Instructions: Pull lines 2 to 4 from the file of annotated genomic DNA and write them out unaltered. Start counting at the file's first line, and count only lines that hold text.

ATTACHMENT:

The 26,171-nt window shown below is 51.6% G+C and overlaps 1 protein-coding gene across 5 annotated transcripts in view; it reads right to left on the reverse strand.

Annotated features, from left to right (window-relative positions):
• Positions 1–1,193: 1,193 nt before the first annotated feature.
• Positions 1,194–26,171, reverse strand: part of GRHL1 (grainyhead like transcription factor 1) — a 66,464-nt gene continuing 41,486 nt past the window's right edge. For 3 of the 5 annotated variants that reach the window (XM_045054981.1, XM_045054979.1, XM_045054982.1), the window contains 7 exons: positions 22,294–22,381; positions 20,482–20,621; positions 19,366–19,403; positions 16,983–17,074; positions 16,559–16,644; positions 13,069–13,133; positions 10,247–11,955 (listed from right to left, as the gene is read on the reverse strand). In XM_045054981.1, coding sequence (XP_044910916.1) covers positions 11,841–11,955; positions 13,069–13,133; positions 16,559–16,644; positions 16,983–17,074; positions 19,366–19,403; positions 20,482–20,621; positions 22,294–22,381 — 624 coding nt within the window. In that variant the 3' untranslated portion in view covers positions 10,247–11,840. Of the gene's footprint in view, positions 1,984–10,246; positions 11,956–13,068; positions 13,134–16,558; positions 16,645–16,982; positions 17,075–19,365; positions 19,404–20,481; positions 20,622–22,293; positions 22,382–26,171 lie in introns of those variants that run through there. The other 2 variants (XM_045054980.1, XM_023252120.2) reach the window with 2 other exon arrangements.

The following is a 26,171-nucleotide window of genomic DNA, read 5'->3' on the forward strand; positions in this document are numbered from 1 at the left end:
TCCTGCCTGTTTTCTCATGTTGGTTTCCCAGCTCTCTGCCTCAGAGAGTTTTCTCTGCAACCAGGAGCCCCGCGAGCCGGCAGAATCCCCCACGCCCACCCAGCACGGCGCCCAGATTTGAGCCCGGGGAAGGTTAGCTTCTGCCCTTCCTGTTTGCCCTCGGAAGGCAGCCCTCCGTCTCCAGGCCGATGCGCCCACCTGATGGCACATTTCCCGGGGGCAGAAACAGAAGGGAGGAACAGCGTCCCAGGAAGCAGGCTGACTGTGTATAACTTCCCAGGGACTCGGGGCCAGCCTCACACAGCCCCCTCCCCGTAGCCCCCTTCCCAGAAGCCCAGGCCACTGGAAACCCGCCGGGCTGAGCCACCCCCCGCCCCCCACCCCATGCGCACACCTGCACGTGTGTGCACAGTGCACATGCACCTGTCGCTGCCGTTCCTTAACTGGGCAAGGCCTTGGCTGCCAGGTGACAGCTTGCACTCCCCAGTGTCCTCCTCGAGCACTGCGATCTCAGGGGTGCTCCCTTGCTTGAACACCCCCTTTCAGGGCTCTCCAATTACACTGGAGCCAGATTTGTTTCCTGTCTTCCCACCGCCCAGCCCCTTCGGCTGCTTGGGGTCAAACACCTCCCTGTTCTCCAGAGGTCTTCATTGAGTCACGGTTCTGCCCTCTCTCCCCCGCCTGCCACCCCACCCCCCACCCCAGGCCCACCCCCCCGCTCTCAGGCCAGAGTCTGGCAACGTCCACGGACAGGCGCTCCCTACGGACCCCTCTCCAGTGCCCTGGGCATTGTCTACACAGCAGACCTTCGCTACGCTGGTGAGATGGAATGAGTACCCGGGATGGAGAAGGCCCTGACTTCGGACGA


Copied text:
Annotated features, from left to right (window-relative positions):
• Positions 1–1,193: 1,193 nt before the first annotated feature.
• Positions 1,194–26,171, reverse strand: part of GRHL1 (grainyhead like transcription factor 1) — a 66,464-nt gene continuing 41,486 nt past the window's right edge. For 3 of the 5 annotated variants that reach the window (XM_045054981.1, XM_045054979.1, XM_045054982.1), the window contains 7 exons: positions 22,294–22,381; positions 20,482–20,621; positions 19,366–19,403; positions 16,983–17,074; positions 16,559–16,644; positions 13,069–13,133; positions 10,247–11,955 (listed from right to left, as the gene is read on the reverse strand). In XM_045054981.1, coding sequence (XP_044910916.1) covers positions 11,841–11,955; positions 13,069–13,133; positions 16,559–16,644; positions 16,983–17,074; positions 19,366–19,403; positions 20,482–20,621; positions 22,294–22,381 — 624 coding nt within the window. In that variant the 3' untranslated portion in view covers positions 10,247–11,840. Of the gene's footprint in view, positions 1,984–10,246; positions 11,956–13,068; positions 13,134–16,558; positions 16,645–16,982; positions 17,075–19,365; positions 19,404–20,481; positions 20,622–22,293; positions 22,382–26,171 lie in introns of those variants that run through there. The other 2 variants (XM_045054980.1, XM_023252120.2) reach the window with 2 other exon arrangements.